Overview

BF Awards 2011 - Best Debut Book: Swamp Thing

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Writer Scott Snyder, with the invaluable assistance of artist Yanick Paquette, has done something this year that so many creators haven’t been able to do for decades. He’s made Swamp Thing a must read. Not since Alan Moore, and arguably Rick Veitch, has the character successfully struck a chord with an audience so soundly.

Stemming from the Great DCU Re-launch of 2011, Swamp Thing was admittedly a B-tittle in many readers’ minds. A “give-it-a-shot” type of book, hiding in the shadows of others like Justice League, Batman and Action Comics. It was assumed it would only be a matter of time before it got unceremoniously cancelled, much like the other ‘see what sticks’ books from the reboot. At least that’s what some of us thought. Luckily, no one told Scott Snyder.

Coming off (and continuing, technically) his epic run on Detective Comics, Snyder embraced this character and its vast-- sometimes confusing-- history and spun gold in what quickly established itself as a horror book in the middle of the DCU. There’s no two ways about it, Swamp Thing is a frightening read.

No stranger to the genre (American Vampire, Severed), Snyder has been able to rebuild Alec Holland’s status quo while still keeping much of the title’s previous continuity intact. No small feat when dealing with some of the most revered comic book creators’ works.

Along for this macabre and magical ride is Yannick Paquette (Batman, Inc.), going above and beyond to unsettle the stomach of every reader that flips these pages. It’s not every day that you see a small boy that can talk to ‘dead matter’ manipulating a slaughterhouse full of freshly butchered cattle and swine to do his bidding. There is some seriously twisted action at play here as Snyder (with the help of Animal Man writer, Jeff Lemire) slow builds to a massive war between the Green, the Red, and Rot that can very well be the end of the universe as we know it.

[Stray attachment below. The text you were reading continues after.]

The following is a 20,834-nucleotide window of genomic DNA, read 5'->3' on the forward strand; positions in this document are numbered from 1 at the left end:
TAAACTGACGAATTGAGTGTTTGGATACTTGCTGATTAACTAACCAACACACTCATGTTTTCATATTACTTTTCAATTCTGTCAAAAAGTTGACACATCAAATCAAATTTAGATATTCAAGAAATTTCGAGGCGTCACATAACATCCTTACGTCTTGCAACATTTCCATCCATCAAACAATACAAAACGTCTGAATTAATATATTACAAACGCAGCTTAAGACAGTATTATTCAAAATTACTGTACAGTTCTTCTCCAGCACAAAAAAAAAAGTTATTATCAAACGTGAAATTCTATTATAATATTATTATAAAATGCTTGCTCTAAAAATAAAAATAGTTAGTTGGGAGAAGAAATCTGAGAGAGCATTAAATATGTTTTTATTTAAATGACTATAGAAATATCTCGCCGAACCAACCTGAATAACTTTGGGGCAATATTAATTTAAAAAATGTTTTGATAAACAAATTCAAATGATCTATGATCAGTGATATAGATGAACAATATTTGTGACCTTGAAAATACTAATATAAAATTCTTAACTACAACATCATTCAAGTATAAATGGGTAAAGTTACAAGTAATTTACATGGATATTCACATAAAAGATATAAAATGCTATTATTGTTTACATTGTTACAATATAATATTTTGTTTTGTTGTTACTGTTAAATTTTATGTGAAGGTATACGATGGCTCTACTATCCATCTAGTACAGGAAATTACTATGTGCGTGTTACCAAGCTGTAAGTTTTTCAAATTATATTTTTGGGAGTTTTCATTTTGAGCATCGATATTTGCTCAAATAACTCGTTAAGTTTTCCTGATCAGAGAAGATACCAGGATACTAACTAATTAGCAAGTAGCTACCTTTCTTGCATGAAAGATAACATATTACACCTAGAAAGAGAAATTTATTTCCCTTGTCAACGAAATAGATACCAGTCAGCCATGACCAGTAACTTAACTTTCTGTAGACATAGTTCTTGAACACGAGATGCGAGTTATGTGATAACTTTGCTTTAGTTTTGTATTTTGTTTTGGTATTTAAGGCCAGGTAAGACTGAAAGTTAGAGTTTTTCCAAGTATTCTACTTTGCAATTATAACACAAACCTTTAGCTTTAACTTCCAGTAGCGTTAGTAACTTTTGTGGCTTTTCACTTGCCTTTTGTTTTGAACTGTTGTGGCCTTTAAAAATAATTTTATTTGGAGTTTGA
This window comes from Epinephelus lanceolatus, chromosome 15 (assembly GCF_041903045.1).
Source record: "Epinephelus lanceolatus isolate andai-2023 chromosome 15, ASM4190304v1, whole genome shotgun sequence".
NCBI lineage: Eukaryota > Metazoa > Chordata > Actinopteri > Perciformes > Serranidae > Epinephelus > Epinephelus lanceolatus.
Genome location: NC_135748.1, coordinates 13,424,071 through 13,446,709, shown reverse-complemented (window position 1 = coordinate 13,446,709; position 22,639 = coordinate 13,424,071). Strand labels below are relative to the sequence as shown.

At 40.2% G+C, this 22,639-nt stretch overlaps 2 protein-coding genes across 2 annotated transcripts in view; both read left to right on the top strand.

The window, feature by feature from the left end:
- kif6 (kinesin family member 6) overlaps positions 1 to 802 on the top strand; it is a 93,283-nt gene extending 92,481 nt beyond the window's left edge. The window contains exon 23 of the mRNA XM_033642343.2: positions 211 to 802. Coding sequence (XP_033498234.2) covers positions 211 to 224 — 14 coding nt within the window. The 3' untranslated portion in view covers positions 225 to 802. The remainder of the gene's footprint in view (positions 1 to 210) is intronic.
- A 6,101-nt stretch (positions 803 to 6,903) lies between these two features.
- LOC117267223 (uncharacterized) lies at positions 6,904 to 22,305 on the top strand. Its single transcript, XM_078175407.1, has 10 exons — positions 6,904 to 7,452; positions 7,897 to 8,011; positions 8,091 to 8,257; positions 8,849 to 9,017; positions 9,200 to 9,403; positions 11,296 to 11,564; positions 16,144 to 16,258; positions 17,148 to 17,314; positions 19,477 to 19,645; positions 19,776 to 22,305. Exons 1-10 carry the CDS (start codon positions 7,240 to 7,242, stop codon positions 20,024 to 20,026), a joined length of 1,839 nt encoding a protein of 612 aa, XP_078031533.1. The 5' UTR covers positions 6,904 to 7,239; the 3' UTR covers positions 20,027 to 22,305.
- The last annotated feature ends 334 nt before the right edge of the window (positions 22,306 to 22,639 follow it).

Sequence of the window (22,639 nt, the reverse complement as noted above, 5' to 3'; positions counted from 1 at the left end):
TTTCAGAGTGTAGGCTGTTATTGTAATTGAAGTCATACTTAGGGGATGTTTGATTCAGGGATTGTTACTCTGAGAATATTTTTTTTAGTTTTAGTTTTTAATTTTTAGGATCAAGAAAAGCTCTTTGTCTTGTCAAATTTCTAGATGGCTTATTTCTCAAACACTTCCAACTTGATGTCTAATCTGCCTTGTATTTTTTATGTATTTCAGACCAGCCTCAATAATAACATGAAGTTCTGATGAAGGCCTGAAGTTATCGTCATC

In just five months, Snyder and company have not only brought back a beloved character, once considered untouchable in the DCU proper, but they have also made it one of the most relevant books across the publisher’s line. In one fell swoop, a well written, finely crafted and tightly plotted horror book, starring a forgotten icon, burst into comics shops and wowed us all.

Swamp Thing has been voted best debut book this year because it’s taken us all by surprise. It’s proven to be more than just the odd title that could, but a beacon for what is creatively possible in this medium. A cross-blend of genres and styles that is respectful of the past, while at the same time, bursting with original possibilities.

I could easily spend another 500 plus words describing some of the horrifying violence, beautiful nature and original ideals that are contained in this book. The level of detail in the narrative and pace of the series is at times break neck (literally) and others as slow as grass growing. It all flows right and eerily organic. Scott Snyder and Yannick Paquette have not only delivered the best debut book of 2011, but perhaps the most anticipated of 2012.

Without slipping into puns, Swamp Thing is the kind of magical book that immediately planted roots in its readership. A very vocal and sharing readership who weren’t content with the possibility of this new and epic Swamp Thing being taken away before it’s time. Like a grass roots campaign that happened overnight and without provocation, Swamp Thing has reentered the pop culture lexicon with the passion and verve rarely seen in a “B-list’ book.

Full list of the 2011 Broken Frontier Award winners

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